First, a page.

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Melissa Van Balen

Project 2 Lesson Plan

EDCI 56600-002

Coaching for Future Success:
How to help your employees develop meaningful personal development goals
This e-course is designed for workforce training in a manufacturing company but
is not necessarily industry specific.
This training is targeted for entry to mid-level managers within the organization
who have direct reports and are responsible for assisting in their personal and
professional develop plan.
As a result of this course, the learner will be able to help their employees
construct robust, attainable and meaningful development goals using the
SMART model.
This course is intended to be used as a part of a larger leadership development
curriculum to be delivered via the organizations learning management system
(LMS). Other courses within the curriculum will include communication skills,
problem solving, change management and leading teams. However, it could be
used as a stand-alone option for those needing development in this particular
The course is navigated by clicking through each slide. Navigation is controlled
so that the learner must view each screen in its entirety, but can go back and
review anything previously viewed at any time. A learner can realistically
complete this course in 15-20 minutes.
Learners will begin with an introduction to different types of goals (short-term
and long-term) and how they build upon each other to support higher, loftier
goals. They will then be introduced to the concept of SMART goals. SMART is
an acronym that describes the components of a robust, clearly defined goal:
Specific, Measurable, Attainable, Relevant and Timely.

Melissa Van Balen

Project 2 Lesson Plan
EDCI 56600-002

Each section of the course will define the elements of SMART and give
examples for how each would be properly used. The learner will be presented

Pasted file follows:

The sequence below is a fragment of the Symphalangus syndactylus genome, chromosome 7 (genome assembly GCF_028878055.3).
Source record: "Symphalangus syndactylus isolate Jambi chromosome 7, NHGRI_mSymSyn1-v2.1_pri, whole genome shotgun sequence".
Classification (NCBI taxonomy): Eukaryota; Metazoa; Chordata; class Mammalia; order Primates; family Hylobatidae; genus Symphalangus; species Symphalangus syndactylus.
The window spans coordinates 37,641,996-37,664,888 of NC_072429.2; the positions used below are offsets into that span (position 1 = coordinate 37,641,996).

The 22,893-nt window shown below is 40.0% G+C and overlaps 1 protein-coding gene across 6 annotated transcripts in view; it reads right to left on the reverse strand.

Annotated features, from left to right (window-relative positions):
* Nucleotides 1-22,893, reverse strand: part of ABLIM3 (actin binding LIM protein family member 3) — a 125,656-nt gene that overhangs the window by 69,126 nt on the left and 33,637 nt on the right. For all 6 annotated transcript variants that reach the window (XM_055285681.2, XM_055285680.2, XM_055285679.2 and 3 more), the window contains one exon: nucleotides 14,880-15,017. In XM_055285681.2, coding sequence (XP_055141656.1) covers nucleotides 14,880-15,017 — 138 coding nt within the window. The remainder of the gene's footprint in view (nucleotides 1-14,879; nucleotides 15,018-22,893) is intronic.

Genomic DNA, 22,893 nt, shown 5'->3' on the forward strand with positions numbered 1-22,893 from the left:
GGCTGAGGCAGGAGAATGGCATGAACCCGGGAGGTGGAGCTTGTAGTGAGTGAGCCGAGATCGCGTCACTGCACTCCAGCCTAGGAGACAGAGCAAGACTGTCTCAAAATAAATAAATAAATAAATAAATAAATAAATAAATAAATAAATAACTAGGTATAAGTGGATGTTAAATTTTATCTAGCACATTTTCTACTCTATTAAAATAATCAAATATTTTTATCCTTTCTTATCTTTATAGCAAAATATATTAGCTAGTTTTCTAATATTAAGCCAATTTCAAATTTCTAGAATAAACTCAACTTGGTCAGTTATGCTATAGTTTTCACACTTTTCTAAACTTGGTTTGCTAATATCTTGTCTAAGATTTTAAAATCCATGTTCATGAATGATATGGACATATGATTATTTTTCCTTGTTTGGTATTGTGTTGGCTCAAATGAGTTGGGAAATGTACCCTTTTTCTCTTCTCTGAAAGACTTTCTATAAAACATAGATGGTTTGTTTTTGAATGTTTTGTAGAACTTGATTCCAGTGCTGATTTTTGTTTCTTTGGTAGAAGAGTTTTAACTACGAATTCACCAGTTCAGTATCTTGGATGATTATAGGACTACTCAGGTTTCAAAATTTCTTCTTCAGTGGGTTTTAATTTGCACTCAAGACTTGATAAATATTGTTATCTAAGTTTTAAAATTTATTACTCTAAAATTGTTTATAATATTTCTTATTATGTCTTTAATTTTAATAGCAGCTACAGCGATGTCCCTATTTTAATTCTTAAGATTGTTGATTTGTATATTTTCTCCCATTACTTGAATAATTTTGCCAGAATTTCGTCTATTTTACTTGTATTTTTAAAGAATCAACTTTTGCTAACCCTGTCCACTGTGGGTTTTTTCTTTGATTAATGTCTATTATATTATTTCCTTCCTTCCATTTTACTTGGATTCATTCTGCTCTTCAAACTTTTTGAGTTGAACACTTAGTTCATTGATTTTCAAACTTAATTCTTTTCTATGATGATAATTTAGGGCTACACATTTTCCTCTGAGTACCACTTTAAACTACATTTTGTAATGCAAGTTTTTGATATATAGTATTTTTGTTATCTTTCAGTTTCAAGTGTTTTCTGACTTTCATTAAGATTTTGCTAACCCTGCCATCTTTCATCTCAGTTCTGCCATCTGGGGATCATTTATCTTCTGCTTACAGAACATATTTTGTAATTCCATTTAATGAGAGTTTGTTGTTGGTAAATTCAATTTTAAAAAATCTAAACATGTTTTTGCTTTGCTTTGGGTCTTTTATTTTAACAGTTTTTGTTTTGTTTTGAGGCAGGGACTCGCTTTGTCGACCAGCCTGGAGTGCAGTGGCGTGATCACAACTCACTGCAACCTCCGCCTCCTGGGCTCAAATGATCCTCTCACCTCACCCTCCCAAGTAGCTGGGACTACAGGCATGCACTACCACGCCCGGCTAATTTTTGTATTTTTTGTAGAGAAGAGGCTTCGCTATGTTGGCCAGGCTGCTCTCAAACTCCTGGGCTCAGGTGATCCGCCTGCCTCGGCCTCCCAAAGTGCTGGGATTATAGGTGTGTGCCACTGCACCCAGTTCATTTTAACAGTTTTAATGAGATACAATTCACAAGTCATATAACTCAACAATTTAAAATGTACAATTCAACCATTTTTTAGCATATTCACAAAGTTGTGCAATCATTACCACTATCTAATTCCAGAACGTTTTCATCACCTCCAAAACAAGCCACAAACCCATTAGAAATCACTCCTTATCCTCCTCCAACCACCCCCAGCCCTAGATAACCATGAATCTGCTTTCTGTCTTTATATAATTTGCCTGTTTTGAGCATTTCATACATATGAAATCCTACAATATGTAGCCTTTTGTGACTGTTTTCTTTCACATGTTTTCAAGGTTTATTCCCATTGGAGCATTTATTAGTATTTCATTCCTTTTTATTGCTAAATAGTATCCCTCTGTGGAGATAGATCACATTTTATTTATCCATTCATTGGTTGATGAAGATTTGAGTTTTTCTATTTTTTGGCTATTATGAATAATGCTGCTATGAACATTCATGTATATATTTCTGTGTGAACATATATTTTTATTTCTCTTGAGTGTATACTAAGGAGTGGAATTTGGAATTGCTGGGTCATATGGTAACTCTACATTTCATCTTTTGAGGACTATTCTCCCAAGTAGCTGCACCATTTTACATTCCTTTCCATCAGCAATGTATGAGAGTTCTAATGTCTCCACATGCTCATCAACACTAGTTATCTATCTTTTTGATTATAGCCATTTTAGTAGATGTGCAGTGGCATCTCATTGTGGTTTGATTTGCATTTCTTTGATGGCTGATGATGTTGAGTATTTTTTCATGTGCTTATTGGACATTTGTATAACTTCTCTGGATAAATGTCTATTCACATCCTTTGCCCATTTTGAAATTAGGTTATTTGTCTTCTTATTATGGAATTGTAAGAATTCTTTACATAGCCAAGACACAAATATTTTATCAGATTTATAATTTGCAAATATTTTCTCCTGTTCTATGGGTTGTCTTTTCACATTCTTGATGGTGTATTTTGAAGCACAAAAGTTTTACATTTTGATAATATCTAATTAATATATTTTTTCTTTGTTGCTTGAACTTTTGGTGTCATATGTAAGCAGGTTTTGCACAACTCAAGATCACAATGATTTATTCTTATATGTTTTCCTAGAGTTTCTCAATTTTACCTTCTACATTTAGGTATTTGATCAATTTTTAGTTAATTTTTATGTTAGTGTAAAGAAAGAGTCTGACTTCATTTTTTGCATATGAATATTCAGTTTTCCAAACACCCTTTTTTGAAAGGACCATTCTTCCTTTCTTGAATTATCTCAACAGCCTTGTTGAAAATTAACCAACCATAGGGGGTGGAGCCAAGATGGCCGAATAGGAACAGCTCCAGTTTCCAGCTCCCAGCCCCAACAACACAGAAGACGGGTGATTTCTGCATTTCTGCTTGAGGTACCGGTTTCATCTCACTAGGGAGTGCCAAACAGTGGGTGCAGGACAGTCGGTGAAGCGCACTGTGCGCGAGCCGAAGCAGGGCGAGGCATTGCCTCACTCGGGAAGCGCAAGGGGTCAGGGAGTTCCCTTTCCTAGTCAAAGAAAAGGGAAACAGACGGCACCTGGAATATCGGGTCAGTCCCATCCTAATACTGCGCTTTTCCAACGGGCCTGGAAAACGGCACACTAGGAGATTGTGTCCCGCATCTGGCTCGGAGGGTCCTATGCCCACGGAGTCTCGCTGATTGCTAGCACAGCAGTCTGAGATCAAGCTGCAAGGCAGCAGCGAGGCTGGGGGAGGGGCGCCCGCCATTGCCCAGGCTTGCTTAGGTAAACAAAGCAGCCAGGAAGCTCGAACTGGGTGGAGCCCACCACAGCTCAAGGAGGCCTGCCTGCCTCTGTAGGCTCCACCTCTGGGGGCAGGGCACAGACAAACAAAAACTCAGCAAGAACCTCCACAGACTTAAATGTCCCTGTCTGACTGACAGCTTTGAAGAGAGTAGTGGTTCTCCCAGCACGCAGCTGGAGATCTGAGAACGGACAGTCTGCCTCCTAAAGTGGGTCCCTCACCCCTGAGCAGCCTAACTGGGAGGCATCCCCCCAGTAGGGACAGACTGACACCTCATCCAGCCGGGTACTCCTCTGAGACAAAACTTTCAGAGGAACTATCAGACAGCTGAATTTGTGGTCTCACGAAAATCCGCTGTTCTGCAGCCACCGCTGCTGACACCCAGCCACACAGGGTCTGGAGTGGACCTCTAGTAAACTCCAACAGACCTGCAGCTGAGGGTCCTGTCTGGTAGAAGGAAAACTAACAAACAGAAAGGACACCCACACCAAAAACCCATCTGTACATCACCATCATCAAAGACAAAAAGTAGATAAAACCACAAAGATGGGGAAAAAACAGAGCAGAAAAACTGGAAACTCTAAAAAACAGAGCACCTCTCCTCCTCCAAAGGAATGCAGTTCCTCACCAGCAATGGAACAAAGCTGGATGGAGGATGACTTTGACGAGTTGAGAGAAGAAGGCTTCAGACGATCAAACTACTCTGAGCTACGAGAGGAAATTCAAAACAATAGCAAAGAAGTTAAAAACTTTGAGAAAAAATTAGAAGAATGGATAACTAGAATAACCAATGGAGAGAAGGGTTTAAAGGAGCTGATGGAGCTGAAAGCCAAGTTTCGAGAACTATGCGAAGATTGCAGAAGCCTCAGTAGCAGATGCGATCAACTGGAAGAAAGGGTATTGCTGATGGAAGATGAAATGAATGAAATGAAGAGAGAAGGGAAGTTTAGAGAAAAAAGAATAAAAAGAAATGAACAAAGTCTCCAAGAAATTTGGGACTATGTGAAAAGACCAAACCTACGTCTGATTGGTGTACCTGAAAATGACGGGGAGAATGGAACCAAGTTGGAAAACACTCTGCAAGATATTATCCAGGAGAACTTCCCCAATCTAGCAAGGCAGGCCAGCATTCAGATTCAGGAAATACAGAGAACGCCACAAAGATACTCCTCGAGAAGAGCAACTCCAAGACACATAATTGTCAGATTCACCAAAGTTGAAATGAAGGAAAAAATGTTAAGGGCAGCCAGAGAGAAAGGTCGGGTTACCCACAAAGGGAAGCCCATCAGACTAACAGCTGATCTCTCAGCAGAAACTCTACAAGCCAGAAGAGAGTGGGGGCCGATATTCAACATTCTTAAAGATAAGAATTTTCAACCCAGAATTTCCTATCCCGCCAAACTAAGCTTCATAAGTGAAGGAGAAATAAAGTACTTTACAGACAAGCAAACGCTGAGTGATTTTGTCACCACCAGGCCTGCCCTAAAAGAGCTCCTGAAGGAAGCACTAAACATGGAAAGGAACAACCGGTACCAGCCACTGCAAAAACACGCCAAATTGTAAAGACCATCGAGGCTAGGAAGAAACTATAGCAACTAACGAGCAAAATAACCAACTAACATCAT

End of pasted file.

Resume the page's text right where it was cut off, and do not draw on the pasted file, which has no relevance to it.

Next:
with samples of poorly defined goals and be asked to reframe the goal in order
to fit the framework of the SMART model. The electronic job aid, Are your goals
SMARTer?, will be available in the resources tab of the e-course and can be
used as reference at any time during the course.
There are two additional elements to the SMART model: evaluation and rejoice.
These serve to give the learner an opportunity to evaluate the goal after
completion. These will be covered after the learner has had an opportunity to
learn the SMART model and adequately practice. These two elements are also
represented on the job aid.
The course will conclude with an electronic rubric for the learner to match the
elements of their goals with the components of SMART. A non-interactive PDF
version of this rubric will be linked from the SMARTer job aid as well.


Electronic job aid: Are your goals SMARTer?

This job aid describes and further defines each of the 5 components of a
SMART goal (Specific, Measurable, Attainable, Relevant, Timely) to
include two follow-up elements (Evaluate, Rejoice).
Each component is clickable and will have an audio narration and
illustration or photo depicting how it is used in goal construction. It links
out to the SMART Evaluation Rubric for use within the course and as a
tool to use for future goal creation.

SMART Evaluation Rubric

This printable rubric will be used to evaluate goals to ensure that they
meet the criteria of a SMART goal. This rubric will be included in the
course and linked from the electronic job aid as well.

Learners will be asked throughout the instruction to evaluate fictitious sample
goals for each of the five elements of the SMART model. The learner will not
be able to complete the course without completing all sections of the ecourse.

Melissa Van Balen

Project 2 Lesson Plan
EDCI 56600-002


Learners will be asked at the beginning of the course to outline a personal
goal. This will be used as a pre-assessment of the learners goal development
abilities. After the instruction, the learners will be asked to re-frame their goals
using the SMART model outlined in this course. Using the SMART rubric, the
learners will evaluate their re-framed goals. If the goal meets all five criteria
(specific, measurable, attainable, relevant, and timely) the learner has
successfully demonstrated their learning and, therefore, the effectiveness of
the instruction.

Color-based Cueing:
The clickable elements within the job aid will be colored and formatted in a
different way than those around it in order to draw the learners attention. The
element and the text will change when the mouse is hovered over it. This will
support the cueing principal in that it will help to guide the learner through the
job aid and signal for them to interact with the element (Mayer, 2014).
Coherence Principal:
The job aid will not include extraneous graphics, text, or audio not directly
related to the instruction. This supports the coherence principal in that the
learner will only be presented with essential material in order to support
essential processing (Mayer, 2014).
Mayer, R. (2014). The Cambridge Handbook of Multimedia
Learning. (Cambridge Handbooks in Psychology).